bioremediation made simple with the Waterloo emitter
Remediate BTEX Sites Using Oxygen 
So You Can Avoid 
Lower your bioremediation costs with this simple, low maintenance solution.
Is This Solution a Good Fit For Remediating Your BTEX Site?
BTEX Bioremediation Efforts have never been easier, with this proven, low cost method.  

If your answer is YES to these 4 Questions, the Waterloo Emitter is a good fit!

Is BTEX Concentration 10 ppm or less?

Would you like to drastically reduce your Remediation Costs?

Are you using 2", 4" or 6" Wells?

Would you prefer to deploy a very low maintenance solution?

  • Enhanced Biormediation
The Waterloo Emitter™ is designed to assist remedial biodegradation of BTEX and other contaminants. It enables oxygen to diffuse through silicone or LDPE tubing in a controlled uniform manner. 
  • Steady, Direct Diffusion of Oxygen
Emitters are ideal for the bioremediation of BTEX using oxygen. The diffusive process provides immediate bioavailability of molecular oxygen for aerobic biodegradation enhancement.

Engineered for the Controlled
Continuous Diffusive Release of:

  • Oxygen for aerobic bioremediation
  • ​Hydrogen for anerobic bioremediation
  • ​CO2 for pH adjustment
  • ​SF6, He, Ar for tracer tests
waterloo emitter
Remediation of a Former Gas Station Site - Within 6 Months!
Vertex Environmental Inc., located in Cambridge, Ontario, specializes in the in-situ remediation of contaminated groundwater. In 2007 they were contracted to clean up a former gas station site in Guelph, Ontario. The contaminant plume containing gasoline and diesel occurs in unconsolidated silty sand to a depth of approximately 3 m (10 ft). The initial plume stretched 30 m (100 ft) long and 15 m (50 ft) wide. Migration towards down gradient receptors was a concern, therefore a solution that worked quickly and effectively was required to help eliminate the potential for exposure. Waterloo Emitters were chosen for the site to diffuse oxygen into the contaminant plume, thereby enhancing the natural biodegradation of BTEX and Petroleum Hydrocarbons (PHCs).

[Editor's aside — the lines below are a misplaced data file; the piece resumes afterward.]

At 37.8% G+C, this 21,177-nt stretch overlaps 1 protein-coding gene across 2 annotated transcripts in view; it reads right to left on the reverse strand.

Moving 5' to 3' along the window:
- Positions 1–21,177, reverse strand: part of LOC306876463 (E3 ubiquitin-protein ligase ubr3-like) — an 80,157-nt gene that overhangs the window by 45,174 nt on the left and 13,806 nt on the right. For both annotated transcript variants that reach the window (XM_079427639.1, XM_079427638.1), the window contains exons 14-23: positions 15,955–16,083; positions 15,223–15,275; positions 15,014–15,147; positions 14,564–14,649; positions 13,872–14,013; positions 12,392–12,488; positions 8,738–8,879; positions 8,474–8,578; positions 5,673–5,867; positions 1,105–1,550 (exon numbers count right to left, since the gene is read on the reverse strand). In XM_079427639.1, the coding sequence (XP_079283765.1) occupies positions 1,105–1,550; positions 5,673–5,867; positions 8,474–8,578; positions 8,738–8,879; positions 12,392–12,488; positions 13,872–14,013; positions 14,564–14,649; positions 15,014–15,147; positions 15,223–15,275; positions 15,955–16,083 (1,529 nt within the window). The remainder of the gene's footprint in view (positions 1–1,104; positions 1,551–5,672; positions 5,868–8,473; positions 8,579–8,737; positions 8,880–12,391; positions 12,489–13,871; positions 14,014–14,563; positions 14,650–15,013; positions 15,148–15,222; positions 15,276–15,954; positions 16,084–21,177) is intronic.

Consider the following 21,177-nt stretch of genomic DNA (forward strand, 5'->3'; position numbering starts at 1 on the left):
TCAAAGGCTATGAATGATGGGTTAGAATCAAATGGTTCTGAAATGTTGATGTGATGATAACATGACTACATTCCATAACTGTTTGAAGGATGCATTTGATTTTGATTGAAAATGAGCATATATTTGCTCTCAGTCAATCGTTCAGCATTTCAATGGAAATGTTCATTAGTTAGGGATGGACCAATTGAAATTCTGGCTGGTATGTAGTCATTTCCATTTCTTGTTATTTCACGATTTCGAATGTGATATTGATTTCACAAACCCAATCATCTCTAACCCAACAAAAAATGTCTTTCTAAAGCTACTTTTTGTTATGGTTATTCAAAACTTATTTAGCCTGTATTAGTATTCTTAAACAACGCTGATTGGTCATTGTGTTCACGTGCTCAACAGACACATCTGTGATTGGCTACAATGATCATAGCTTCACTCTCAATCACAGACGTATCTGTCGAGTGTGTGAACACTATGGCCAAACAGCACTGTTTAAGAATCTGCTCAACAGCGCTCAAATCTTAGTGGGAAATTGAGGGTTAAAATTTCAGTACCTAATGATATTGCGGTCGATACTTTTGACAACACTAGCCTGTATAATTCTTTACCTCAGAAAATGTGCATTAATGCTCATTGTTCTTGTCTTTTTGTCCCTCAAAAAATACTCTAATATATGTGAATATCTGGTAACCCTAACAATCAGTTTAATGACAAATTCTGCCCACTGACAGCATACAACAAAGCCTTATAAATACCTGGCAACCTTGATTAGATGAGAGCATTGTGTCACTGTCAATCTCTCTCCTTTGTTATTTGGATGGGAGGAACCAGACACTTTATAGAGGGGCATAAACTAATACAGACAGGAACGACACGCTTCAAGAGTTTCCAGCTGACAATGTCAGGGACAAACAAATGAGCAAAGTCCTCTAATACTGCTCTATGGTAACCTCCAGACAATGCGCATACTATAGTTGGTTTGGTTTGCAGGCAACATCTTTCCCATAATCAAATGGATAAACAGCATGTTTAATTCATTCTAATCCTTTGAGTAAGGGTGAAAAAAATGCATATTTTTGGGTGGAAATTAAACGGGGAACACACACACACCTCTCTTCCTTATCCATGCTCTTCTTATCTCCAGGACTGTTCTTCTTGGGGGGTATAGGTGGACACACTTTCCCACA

transect of waterloo emitters
A total of 14 Waterloo Emitters using LDPE tubing were installed in 4″ wells screened at and below the water table. Emitters were placed to form a “fence” solinst waterloo emitters creating effective aerobic reactive zones natural attenuation biodegradation gas station remediation technologies cleanup gas station petroleum hydrocarbon cleanup natural biodegradation of BTEX natural bidegradation of PHC natural biodegradation of Petroleum Hydrocarbons along the down gradient property boundary to cut off the contamination plume. Dried air containing 21% oxygen was released through the tubing into the plume to provide immediate bioavailability of molecular oxygen for aerobic biodegradation.

During the remediation process, Dissolved Oxygen (DO) samples were collected on a monthly basis and groundwater samples for BTEX and PHCs were collected quarterly from down gradient wells. Within one month of the installation, DO levels in the monitoring wells increased an average of 880%. Initial PHC levels were a maximum of 27 mg/L (average 9.6 mg/L). Within six months, results showed that the levels of BTEX and PHC had dropped below the analytical detection limit, meeting the Soil, Ground Water and Sediment Standards of the Ontario Environmental Protection Act, thus enabling the Emitter system to be decommissioned just one year after installation.